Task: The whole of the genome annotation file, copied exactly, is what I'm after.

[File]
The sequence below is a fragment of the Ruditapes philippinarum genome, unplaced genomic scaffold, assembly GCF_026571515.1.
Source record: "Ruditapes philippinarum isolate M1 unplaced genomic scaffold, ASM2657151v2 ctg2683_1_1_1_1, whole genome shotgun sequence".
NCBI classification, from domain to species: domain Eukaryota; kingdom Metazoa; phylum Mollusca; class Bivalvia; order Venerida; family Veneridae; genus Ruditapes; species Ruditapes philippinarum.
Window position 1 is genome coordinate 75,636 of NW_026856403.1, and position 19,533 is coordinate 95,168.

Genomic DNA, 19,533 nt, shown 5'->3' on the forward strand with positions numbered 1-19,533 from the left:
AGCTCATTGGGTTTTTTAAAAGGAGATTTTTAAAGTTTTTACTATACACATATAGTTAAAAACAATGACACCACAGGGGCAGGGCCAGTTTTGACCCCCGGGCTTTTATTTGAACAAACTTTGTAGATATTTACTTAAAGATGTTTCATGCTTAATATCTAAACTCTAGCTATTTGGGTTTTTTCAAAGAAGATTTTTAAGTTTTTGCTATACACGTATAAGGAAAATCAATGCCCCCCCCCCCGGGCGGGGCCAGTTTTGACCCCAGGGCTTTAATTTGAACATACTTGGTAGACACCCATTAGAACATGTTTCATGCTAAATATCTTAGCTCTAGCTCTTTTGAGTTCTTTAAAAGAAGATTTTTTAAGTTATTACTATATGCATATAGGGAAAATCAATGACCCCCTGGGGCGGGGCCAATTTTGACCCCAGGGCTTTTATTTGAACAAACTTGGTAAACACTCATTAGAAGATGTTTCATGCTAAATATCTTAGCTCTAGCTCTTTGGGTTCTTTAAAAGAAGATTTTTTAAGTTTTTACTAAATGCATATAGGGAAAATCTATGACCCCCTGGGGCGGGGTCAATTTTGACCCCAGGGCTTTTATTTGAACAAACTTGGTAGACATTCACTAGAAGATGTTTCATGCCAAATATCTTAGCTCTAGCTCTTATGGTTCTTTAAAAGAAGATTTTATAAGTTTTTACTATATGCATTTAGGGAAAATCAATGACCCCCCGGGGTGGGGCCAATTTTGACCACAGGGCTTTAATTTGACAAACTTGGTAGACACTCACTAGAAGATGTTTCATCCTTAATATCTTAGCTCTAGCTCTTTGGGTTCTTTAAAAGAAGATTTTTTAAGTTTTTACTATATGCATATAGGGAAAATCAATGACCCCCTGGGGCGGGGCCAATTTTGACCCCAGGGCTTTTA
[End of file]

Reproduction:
The sequence below is a fragment of the Ruditapes philippinarum genome, unplaced genomic scaffold, assembly GCF_026571515.1.
Source record: "Ruditapes philippinarum isolate M1 unplaced genomic scaffold, ASM2657151v2 ctg2683_1_1_1_1, whole genome shotgun sequence".
NCBI classification, from domain to species: domain Eukaryota; kingdom Metazoa; phylum Mollusca; class Bivalvia; order Venerida; family Veneridae; genus Ruditapes; species Ruditapes philippinarum.
Window position 1 is genome coordinate 75,636 of NW_026856403.1, and position 19,533 is coordinate 95,168.

Genomic DNA, 19,533 nt, shown 5'->3' on the forward strand with positions numbered 1-19,533 from the left:
AGCTCATTGGGTTTTTTAAAAGGAGATTTTTAAAGTTTTTACTATACACATATAGTTAAAAACAATGACACCACAGGGGCAGGGCCAGTTTTGACCCCCGGGCTTTTATTTGAACAAACTTTGTAGATATTTACTTAAAGATGTTTCATGCTTAATATCTAAACTCTAGCTATTTGGGTTTTTTCAAAGAAGATTTTTAAGTTTTTGCTATACACGTATAAGGAAAATCAATGCCCCCCCCCCCGGGCGGGGCCAGTTTTGACCCCAGGGCTTTAATTTGAACATACTTGGTAGACACCCATTAGAACATGTTTCATGCTAAATATCTTAGCTCTAGCTCTTTTGAGTTCTTTAAAAGAAGATTTTTTAAGTTATTACTATATGCATATAGGGAAAATCAATGACCCCCTGGGGCGGGGCCAATTTTGACCCCAGGGCTTTTATTTGAACAAACTTGGTAAACACTCATTAGAAGATGTTTCATGCTAAATATCTTAGCTCTAGCTCTTTGGGTTCTTTAAAAGAAGATTTTTTAAGTTTTTACTAAATGCATATAGGGAAAATCTATGACCCCCTGGGGCGGGGTCAATTTTGACCCCAGGGCTTTTATTTGAACAAACTTGGTAGACATTCACTAGAAGATGTTTCATGCCAAATATCTTAGCTCTAGCTCTTATGGTTCTTTAAAAGAAGATTTTATAAGTTTTTACTATATGCATTTAGGGAAAATCAATGACCCCCCGGGGTGGGGCCAATTTTGACCACAGGGCTTTAATTTGACAAACTTGGTAGACACTCACTAGAAGATGTTTCATCCTTAATATCTTAGCTCTAGCTCTTTGGGTTCTTTAAAAGAAGATTTTTTAAGTTTTTACTATATGCATATAGGGAAAATCAATGACCCCCTGGGGCGGGGCCAATTTTGACCCCAGGGCTTTTA